Just Like Daisy Duke

Posted by on November 12, 2013 in body image, Gender roles, guest post, modesty, women | 13 comments

By Cruelest Month

daisydukeThe summer I was seven I carried my red, yellow and blue one-piece swimsuit in my purse everywhere I went. Why? Well, as I explained to my friend Krista, “Daisy Duke does it. This way I am always prepared.”

My favorite television shows were Charlie’s Angels, Wonder Woman, and the Dukes of Hazzard. Just like Clark Kent wearing his Superman unitard and cape under his mild mannered reporter garb, my favorite television heroines also had power suits. Wonder Woman would spin around and be clothed in her power panties, bustier, red boots, and tiara. One of Charlie’s Angles would throw on a bikini and men would give up crucial crime solving clues. Bo and Luke Duke in a bind? No worries, here comes Cousin Daisy in her red bikini to distract Sheriff Roscoe P. Coltrane. To my seven year old mind it was pretty awesome that I had access to a superpower. I just had to put on my swimsuit and men would do my bidding. Knowing that I was prepared to unleash “Swimsuit Super Power” was thrilling. I felt invincible that summer.

At 18-years-old I flirted frequently to feeble-girl my way out of breaking down the ice in the salad bar at my restaurant job (my work uniform was a can-can dress and fishnet stockings that in retrospect may have added to my influence). This experiment in enticing others through sexual allure left me feeling objectified. Especially when I found that my ice breaking male colleagues expected receptiveness to their romantic overtures in exchange for their assistance. I did not go on to habitually use flirtation or sexual attractiveness as a source of power, because I gained experiences of wielding power and exerting influence through my involvement in civic and academic communities. My experimentation with being a flirty feeble-girl helped me determine that I preferred the feeling of influencing others through reason and collaboration.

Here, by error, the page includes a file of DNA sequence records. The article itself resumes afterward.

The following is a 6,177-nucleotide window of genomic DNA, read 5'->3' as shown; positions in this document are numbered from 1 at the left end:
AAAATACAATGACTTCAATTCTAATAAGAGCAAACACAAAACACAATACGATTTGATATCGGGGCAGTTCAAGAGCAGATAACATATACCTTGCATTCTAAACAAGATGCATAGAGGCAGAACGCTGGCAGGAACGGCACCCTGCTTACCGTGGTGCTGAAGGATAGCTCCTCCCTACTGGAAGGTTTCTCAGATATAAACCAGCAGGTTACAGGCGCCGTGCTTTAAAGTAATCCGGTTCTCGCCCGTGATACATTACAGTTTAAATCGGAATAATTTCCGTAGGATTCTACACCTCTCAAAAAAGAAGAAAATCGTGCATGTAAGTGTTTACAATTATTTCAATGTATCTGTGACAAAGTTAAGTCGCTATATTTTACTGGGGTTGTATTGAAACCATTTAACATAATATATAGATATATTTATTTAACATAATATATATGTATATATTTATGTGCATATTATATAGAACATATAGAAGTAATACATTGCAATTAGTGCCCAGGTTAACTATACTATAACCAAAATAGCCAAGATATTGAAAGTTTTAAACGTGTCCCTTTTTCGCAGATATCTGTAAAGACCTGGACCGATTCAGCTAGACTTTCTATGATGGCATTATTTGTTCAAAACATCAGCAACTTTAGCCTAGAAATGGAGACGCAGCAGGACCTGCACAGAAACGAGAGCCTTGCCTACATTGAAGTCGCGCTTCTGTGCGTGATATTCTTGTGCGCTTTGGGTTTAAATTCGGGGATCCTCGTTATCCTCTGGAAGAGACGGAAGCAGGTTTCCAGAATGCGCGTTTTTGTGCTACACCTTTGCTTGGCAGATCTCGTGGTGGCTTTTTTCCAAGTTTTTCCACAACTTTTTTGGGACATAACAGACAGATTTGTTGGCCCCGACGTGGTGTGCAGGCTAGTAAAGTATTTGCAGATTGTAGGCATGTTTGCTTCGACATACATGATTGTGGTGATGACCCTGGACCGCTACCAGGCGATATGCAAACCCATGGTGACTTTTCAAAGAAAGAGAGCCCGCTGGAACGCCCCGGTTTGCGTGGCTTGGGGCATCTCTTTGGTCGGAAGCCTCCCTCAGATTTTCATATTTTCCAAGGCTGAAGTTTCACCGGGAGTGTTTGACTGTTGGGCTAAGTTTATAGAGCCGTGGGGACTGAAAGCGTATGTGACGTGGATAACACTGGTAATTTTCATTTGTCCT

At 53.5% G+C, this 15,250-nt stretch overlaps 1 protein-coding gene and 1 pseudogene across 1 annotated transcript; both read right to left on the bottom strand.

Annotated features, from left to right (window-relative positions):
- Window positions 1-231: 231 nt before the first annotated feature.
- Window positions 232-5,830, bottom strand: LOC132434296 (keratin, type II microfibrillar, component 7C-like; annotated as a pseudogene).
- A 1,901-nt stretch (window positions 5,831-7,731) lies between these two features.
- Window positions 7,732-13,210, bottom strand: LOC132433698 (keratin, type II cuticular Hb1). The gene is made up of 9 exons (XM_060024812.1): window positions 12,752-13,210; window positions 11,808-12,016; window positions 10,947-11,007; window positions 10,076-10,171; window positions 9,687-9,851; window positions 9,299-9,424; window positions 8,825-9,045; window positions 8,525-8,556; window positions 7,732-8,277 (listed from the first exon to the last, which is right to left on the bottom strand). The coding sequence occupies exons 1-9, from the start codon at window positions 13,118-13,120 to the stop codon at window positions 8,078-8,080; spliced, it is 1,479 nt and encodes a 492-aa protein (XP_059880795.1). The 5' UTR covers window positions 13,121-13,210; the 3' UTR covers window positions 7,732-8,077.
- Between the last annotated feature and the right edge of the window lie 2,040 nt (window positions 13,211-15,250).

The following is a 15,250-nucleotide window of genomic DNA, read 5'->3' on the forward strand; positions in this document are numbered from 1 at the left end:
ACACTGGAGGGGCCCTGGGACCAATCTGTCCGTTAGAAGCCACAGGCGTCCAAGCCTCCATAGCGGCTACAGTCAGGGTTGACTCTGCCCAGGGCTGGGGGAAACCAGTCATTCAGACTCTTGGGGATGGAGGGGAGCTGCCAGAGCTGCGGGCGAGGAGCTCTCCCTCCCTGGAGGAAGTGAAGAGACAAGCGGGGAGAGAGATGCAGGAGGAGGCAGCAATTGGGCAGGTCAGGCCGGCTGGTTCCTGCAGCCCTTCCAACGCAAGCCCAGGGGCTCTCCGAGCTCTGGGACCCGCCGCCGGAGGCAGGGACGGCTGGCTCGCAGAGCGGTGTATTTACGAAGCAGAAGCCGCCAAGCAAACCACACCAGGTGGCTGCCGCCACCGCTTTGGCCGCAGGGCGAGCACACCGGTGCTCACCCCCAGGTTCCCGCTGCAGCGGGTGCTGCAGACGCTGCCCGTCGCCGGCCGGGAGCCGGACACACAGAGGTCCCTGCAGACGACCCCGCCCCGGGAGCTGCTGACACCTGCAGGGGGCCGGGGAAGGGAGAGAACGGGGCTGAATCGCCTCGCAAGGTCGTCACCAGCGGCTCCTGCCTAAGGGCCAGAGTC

Recently I have been observing some young people close to me as they revel in the power of their external beauty. The young man is obsessed with his biceps and styling his hair. He slows down to look each time he passes a reflective surface. The young woman has an ample bosom and a rainbow collection of low cut strappy tank tops that she wears on cold and hot days alike. Sometimes she accidentally answers the door in her teeny tiny sleep shorts when a boy comes to visit. Both of my young friends delight in their power to attract and influence others through their looks. They like being sexual objects and become angry when I threaten their favorite source of power with talks of modesty and chastity.